Establishing the lateral position of the headlamp housing is accomplished by adjusting the position of this Y-stop on the inner pivot shaft and the previously mentioned collar on the outer shaft. Along with determining the lateral (side-to-side) housing position, the Y-stop also supports the adjustment bolts that limit the housing’s rotation and activates the headlamp position switch.
Prior to installation, grease is applied to the shafts. White lithium grease was used here, but just about any type will work.
Likewise the pivot bearings are liberally greased inside and out. A loss of lubrication led to the untimely demise of many original headlamp mechanisms in the early days. Make sure these puppies are well-lubed.
The pivot bearings and bearing sockets are also greased; and because there is only one correct position for the sockets’ attachment, a black marker is used indicate the top position for each. That makes it easy to determine they’re in the correct position when the installer is reaching under the body to install it and must look through the bolt hole in the body to confirm it.
Because it’s very easy to nick the painted edges, the body openings are taped off for protection prior to the housings’ installation.
The housings simply slide in under the body openings, followed by the seals, washers, pivot bearings and bearing sockets on the respective shafts.
The fasteners for the bearings sockets are installed through outside of the body opening, as shown. The housings will have to be rotated to provide access to each bolt. This is where an assistant comes in handy. He or she can hold the housing in place, while the installer lightly snugs the fasteners.
Here’s how the inboard side of the rotating mechanism looks from the underside. Note the position of the bearing socket bracket and the position of the headlamp position activation switch.
Once loosely installed, the housings will not be flush or centered within the openings. This is where patience and a good eye are required to finesse the installation.
There are no specific vertical (flush) and lateral (centering) adjustment settings. The fasteners are loosened and tightened, one at a time, as the housing is gently adjusted until it is properly positioned. It might take two minutes, or it could take 30 minutes or more.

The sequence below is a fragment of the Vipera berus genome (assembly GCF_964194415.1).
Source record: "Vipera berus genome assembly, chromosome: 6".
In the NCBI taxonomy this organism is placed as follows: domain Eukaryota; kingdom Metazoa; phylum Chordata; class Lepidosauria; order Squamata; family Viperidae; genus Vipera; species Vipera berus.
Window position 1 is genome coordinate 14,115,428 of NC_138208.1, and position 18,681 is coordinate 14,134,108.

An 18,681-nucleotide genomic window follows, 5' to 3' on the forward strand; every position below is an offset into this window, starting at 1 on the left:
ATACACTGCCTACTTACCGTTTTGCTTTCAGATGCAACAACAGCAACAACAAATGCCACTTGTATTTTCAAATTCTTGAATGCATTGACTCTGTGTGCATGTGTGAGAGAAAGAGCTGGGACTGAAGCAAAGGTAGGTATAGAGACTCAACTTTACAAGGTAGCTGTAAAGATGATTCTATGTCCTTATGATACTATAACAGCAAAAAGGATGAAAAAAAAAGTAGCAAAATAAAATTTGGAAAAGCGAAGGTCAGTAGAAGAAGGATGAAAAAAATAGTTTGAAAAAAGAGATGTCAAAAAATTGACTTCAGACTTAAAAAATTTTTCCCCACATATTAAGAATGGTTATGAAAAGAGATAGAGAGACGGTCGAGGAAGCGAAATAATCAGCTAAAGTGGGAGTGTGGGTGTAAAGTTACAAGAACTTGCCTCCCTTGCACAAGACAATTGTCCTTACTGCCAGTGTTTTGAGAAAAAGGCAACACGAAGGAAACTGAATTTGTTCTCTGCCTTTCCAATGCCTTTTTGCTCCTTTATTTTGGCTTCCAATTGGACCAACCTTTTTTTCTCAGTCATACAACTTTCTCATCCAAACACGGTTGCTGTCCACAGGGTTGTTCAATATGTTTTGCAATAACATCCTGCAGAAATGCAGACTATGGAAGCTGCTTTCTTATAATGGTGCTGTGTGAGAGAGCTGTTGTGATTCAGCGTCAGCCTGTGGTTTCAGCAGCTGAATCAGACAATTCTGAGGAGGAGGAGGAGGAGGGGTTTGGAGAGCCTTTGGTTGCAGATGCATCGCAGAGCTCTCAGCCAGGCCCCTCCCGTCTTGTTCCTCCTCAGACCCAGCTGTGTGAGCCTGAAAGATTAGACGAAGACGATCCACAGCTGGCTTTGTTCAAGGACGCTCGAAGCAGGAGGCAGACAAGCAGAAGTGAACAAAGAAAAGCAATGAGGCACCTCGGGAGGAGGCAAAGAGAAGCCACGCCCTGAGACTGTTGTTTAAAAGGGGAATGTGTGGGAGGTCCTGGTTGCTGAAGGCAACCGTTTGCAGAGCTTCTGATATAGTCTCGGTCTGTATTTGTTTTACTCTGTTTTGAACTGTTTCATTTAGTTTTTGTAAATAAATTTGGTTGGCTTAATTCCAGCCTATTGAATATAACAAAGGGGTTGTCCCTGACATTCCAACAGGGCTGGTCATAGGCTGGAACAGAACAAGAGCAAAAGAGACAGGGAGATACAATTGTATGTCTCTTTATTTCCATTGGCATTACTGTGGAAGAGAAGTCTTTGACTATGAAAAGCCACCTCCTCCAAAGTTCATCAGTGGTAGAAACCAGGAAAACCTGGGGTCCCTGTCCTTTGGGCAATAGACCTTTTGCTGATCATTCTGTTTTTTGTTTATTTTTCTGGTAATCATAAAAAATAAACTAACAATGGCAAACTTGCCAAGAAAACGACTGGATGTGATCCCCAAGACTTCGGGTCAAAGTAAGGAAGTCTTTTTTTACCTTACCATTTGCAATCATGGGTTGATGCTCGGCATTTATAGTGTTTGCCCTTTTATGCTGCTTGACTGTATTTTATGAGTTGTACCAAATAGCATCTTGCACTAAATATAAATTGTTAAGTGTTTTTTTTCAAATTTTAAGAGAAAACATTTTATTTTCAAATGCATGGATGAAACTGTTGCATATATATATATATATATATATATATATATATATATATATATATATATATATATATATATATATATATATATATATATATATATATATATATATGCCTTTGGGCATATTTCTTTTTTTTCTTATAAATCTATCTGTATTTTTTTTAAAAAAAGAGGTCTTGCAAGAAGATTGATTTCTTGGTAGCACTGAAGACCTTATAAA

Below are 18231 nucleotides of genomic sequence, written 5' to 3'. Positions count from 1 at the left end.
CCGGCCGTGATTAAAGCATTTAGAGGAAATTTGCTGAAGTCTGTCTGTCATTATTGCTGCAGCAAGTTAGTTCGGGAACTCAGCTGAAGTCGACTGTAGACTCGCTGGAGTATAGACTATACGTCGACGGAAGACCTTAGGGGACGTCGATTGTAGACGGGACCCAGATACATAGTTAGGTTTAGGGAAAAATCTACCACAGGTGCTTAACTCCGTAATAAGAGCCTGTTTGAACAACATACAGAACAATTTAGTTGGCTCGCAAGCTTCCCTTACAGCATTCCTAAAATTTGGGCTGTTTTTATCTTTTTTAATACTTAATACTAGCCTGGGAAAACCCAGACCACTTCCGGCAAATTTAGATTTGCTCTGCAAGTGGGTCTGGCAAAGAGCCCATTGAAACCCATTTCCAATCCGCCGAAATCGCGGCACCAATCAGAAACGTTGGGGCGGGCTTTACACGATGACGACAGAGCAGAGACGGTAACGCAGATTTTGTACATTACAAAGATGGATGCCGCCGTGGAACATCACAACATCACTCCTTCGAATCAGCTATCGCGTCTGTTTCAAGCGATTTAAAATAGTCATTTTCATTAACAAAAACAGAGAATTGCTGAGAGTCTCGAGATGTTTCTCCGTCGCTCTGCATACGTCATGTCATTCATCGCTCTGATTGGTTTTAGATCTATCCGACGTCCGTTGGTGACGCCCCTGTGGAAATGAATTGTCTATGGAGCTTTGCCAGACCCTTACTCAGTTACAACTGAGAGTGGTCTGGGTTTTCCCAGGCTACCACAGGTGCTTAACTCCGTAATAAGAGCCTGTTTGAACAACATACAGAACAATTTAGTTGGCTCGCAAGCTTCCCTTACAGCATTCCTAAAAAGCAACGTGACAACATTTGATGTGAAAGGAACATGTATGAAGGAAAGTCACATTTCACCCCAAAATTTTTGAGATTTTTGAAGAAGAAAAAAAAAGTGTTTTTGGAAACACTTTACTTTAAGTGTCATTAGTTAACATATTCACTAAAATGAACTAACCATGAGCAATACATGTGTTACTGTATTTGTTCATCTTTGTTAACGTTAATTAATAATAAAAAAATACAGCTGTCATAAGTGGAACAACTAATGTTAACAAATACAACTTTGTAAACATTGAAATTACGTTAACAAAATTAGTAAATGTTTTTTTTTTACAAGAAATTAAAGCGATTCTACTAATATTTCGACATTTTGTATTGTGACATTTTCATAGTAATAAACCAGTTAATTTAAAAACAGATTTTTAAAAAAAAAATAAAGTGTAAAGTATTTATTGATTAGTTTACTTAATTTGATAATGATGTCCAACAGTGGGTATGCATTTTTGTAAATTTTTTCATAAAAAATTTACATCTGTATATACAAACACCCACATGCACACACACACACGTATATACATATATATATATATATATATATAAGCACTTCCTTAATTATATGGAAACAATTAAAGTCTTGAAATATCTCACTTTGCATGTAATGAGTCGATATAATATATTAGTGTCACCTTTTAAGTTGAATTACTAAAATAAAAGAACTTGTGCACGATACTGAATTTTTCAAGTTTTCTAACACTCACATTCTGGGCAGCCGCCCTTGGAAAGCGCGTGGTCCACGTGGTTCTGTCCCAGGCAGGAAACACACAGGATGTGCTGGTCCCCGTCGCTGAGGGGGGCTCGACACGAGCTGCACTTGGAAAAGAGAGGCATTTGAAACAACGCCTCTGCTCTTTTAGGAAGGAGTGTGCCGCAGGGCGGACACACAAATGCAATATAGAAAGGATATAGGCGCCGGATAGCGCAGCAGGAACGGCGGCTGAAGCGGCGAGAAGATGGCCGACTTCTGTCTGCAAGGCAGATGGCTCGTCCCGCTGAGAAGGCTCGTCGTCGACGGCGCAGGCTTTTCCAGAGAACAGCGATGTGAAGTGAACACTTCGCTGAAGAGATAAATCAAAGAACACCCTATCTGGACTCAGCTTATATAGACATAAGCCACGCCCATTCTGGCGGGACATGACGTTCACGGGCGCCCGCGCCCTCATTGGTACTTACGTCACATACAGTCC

Next, the Y-stop is installed on the longer, inboard shaft. There are small splines on the door’s shaft that align with groves in the bracket, sort of like a steering shaft. The Y-stop is adjusted (repositioned) on the shaft so that the doors open properly to their vertical position. The stops are bolts that can be turned to allow more minute adjustments. When it is installed correctly, an audible “click” will be heard when the bracket rotates to the full-open position and activates the headlamp position switch. The aluminum Y-stop is comparatively brittle and it doesn’t require much torque to tighten it.
Installation of the electric motors comes next. They are specific to the left- and right-hand sides, denoted by “LH” and “RH” designations in the part numbers cast into them. They mount in a specific location and the rectangular slot seen here aligns with the pivot shaft, which means the motor may have to be hand-turned to get it into the proper position. Don’t forget the nylon bushing in front of the slot, too.
Each motor installs easily from the top of the body, sliding onto the pivot shaft. Once seated, a short steel bracket connects it to the header panel.
Here’s one of the installed motors. Note the ground wire attached to the attachment bracket (with a star washer for the best connectivity), which holds the motor to the header panel. The rest of the wiring has also been connected at this point. Note, too, the retaining clip attached to alignment pin on the bearing socket. The pin helps position the motor correctly and the clip is installed afterward.
With both motors installed, the battery is connected and the headlamp door-opening switch is turned on to check the rotational operation. They worked on the first try, here. Their vertical positions are critical, too, for ensuring proper headlamp aiming.
In the home stretch now, the headlamp buckets are installed. They simply screw into place via tabs on the housings.
One thing about the buckets: Their respective harnesses don’t fit through the round openings in the sides of the housings, so their terminals must be removed from the connectors to allow the wires to be fed through the hollow outer pivot shafts.
After fishing the wires through the opening in the housing and reconnecting them in the proper positions within the connector, they’re simply plugged into the rest of the wiring.
The lamps themselves come next and install just like any other sealed-beam headlamps: plug in the wiring, install the lamps and, in this case, connect springs at the bottom of the bucket. Once plugged in, the lights should be turned on to check the low- and high-beam functions.
Installing the outer cover is the final step, but not before the headlamps’ alignment (aiming) is checked and adjusted, as necessary.
Photography by Barry Kluczyk